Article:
Partner Engagement to Strengthen HAI/AR Capacity
“The West Hartford-Bloomfield Health District (WHBHD) has engaged multiple partners throughout the BLOC COVID, BLOC COVID+, and HAI/AR Strategy projects; most notably, these include long-term care facilities (LTCFs), other local health departments, and the state of Connecticut’s HAI/AR program. Communication has been central to successful partner engagement.
Best practices for communication with facilities included outreach to introduce the BLOC COVID+ projects and associated goals and staff. Facilities were also provided with direct contacts for local health department staff. The Health District increased the frequency of communication with all facilities in the jurisdiction, with persistent outreach to facilities that they had trouble contacting on the first try.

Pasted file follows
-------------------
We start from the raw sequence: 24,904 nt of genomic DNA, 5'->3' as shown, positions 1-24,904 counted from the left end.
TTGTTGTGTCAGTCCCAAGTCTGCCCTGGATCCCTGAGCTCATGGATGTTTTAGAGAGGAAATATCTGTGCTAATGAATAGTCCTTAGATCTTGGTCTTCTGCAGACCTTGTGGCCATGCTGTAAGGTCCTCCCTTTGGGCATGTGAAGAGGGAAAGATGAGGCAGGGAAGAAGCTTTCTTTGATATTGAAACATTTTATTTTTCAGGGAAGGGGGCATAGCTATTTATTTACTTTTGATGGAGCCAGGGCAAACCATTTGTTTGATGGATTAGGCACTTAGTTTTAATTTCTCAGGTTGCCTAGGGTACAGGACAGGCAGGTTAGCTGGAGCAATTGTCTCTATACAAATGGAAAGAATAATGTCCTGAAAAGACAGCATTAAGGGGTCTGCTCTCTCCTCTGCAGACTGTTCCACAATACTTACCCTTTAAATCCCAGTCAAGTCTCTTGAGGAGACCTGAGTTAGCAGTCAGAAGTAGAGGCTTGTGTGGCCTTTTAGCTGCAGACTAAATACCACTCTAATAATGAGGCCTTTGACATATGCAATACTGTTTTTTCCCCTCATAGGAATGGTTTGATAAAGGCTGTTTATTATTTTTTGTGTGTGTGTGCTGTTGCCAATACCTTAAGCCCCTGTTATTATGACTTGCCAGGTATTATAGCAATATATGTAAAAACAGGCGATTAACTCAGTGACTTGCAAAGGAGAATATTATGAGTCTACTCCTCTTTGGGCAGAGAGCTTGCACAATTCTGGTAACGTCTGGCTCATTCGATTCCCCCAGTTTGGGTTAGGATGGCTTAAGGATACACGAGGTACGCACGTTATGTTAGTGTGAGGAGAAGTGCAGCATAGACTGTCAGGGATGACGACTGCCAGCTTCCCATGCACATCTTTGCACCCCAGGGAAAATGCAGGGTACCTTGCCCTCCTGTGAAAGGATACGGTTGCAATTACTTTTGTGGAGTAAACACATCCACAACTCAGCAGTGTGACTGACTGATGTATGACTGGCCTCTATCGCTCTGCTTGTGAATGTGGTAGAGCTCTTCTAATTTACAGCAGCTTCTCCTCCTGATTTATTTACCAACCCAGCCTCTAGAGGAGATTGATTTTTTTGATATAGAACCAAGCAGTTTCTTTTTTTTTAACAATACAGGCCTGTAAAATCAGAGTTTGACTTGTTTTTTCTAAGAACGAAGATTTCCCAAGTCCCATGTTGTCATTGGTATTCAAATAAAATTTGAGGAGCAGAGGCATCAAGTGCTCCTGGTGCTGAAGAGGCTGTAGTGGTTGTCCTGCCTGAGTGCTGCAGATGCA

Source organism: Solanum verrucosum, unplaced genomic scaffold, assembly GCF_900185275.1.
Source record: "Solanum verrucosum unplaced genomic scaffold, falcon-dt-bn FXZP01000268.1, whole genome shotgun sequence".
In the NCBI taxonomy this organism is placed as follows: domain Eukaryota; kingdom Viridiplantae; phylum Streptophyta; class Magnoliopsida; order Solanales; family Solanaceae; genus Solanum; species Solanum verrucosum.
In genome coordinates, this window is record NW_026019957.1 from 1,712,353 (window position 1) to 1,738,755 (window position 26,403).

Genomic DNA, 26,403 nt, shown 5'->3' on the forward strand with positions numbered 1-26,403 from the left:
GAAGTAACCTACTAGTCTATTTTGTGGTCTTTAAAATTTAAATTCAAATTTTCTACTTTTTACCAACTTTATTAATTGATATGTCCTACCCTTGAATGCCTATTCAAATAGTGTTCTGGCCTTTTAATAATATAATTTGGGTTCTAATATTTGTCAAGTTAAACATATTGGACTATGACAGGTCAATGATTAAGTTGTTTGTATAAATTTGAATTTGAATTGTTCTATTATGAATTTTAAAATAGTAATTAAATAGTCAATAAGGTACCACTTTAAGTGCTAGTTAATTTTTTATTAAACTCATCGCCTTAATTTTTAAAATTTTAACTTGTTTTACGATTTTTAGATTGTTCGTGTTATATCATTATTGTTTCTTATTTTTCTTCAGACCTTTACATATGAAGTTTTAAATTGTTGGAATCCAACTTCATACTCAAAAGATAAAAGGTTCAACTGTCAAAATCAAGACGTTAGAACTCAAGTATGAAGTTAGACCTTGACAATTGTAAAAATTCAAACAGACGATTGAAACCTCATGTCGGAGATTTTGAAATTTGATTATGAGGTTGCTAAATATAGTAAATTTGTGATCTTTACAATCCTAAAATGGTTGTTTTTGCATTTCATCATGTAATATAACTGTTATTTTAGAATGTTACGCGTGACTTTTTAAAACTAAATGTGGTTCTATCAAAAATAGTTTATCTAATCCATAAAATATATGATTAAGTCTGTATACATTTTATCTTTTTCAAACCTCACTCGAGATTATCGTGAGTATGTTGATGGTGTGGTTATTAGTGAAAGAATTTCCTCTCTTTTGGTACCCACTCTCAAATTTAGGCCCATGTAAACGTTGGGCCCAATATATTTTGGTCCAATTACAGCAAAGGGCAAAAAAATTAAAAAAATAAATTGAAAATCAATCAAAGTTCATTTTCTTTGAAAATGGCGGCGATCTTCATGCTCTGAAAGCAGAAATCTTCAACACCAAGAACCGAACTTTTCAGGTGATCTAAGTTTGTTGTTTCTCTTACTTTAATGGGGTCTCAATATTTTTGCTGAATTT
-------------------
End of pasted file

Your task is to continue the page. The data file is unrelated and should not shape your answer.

“The Health District emphasized that they are a resource and support tool for IPC-related efforts when communicating with facilities through introductions, when conducting Infection Control and Response Assessments (ICARs), and during both in-person and virtual educational sessions, which assisted in building trust.”
Partnerships with LTCFs strengthened mutual efforts to build HAI/AR capacity through strengthened IPC programs, sharing of knowledge and resources, providing guidance and recommendations in outbreaks, conducting ICARs, and providing educational training sessions for facility staff. Educational sessions were provided in-person, tailored to each facility’s needs based upon ICARs or in response to an outbreak, and included staff in multiple roles (i.e. nurses, CNAs, IPC roles, environmental, and dining staff) to relieve burden from administration.